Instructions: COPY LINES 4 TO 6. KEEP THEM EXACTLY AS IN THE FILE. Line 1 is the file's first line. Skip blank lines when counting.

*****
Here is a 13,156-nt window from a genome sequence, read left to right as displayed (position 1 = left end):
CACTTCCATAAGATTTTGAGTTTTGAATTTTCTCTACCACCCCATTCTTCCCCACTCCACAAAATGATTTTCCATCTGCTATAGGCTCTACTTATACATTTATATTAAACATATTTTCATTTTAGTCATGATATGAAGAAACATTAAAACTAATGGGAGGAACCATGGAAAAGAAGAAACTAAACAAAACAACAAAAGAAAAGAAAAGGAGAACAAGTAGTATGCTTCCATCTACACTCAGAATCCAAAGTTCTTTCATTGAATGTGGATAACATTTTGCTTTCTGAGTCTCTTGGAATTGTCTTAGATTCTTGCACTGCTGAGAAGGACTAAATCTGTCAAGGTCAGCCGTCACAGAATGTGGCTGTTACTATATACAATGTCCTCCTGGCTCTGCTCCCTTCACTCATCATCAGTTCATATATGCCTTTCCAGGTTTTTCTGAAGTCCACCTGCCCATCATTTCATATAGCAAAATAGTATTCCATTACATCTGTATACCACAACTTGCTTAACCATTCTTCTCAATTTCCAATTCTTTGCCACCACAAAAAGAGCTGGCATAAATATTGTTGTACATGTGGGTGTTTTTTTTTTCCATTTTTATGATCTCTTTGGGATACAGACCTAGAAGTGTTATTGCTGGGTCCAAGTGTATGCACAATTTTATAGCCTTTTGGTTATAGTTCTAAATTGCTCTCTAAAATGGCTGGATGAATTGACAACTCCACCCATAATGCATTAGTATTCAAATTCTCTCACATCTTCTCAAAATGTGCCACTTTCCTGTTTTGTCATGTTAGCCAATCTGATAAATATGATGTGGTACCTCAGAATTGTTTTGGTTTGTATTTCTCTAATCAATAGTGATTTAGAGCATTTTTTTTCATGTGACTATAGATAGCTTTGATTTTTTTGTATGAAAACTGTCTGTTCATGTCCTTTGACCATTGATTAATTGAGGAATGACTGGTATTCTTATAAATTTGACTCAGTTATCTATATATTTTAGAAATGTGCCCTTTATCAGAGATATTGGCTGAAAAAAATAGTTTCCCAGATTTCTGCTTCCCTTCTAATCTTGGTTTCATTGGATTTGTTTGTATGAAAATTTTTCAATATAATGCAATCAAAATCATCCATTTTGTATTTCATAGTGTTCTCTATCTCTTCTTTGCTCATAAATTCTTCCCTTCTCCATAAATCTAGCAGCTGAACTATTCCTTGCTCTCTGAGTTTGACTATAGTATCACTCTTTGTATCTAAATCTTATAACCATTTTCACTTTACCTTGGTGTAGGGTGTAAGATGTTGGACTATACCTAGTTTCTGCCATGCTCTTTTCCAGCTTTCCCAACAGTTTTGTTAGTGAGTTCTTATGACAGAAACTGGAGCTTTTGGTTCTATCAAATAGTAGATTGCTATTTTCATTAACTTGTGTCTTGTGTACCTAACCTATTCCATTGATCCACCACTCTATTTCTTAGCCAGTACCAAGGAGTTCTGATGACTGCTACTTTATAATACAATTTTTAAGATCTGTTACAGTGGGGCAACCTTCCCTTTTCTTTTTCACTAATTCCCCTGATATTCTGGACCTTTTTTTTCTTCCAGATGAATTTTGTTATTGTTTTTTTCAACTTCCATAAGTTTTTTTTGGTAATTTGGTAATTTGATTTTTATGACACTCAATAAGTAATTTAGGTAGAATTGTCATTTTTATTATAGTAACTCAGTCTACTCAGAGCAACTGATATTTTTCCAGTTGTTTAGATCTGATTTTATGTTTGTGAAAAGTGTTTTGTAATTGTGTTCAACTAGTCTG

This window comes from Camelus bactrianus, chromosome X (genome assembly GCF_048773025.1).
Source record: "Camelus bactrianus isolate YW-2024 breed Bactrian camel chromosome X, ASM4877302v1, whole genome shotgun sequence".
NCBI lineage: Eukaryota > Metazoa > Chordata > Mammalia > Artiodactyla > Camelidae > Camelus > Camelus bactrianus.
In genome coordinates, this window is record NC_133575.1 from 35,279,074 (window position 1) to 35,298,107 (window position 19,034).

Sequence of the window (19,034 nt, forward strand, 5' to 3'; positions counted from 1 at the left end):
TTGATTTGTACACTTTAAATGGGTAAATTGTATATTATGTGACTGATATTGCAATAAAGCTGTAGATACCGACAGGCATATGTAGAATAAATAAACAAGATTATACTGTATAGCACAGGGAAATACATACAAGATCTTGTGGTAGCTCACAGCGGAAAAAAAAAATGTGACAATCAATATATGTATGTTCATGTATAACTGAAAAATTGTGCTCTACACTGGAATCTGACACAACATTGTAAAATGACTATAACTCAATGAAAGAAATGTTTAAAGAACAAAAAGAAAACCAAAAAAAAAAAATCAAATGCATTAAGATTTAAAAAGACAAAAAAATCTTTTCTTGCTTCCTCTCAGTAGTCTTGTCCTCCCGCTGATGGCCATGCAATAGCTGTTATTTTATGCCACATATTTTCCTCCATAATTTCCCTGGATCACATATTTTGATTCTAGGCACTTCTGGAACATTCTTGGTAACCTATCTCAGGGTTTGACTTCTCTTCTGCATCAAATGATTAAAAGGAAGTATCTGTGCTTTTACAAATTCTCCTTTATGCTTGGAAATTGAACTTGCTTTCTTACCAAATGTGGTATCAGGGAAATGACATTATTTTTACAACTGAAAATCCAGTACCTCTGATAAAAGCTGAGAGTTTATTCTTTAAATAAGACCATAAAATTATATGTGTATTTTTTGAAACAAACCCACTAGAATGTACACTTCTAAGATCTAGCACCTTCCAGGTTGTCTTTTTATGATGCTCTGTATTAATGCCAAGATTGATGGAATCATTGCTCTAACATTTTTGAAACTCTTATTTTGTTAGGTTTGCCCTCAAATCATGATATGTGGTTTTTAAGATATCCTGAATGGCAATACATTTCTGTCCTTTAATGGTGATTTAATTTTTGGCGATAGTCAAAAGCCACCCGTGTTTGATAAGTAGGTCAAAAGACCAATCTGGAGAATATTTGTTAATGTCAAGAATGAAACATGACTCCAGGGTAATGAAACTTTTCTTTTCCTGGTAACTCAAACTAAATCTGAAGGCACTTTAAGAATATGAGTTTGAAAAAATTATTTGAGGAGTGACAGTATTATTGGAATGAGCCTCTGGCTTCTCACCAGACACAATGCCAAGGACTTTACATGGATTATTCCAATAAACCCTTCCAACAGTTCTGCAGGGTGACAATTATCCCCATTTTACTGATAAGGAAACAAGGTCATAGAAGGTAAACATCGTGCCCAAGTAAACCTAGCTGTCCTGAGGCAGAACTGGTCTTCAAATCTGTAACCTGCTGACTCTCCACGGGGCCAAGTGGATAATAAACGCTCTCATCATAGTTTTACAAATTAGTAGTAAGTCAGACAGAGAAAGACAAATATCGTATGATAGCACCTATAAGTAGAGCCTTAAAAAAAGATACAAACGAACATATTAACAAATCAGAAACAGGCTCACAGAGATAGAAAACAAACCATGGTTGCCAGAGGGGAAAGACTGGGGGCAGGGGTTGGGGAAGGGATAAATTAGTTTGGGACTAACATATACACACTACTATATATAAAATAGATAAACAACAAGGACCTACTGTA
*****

Source record: "Camelus bactrianus isolate YW-2024 breed Bactrian camel chromosome X, ASM4877302v1, whole genome shotgun sequence".
NCBI lineage: Eukaryota > Metazoa > Chordata > Mammalia > Artiodactyla > Camelidae > Camelus > Camelus bactrianus.
In genome coordinates, this window is record NC_133575.1 from 35,279,074 (window position 1) to 35,298,107 (window position 19,034).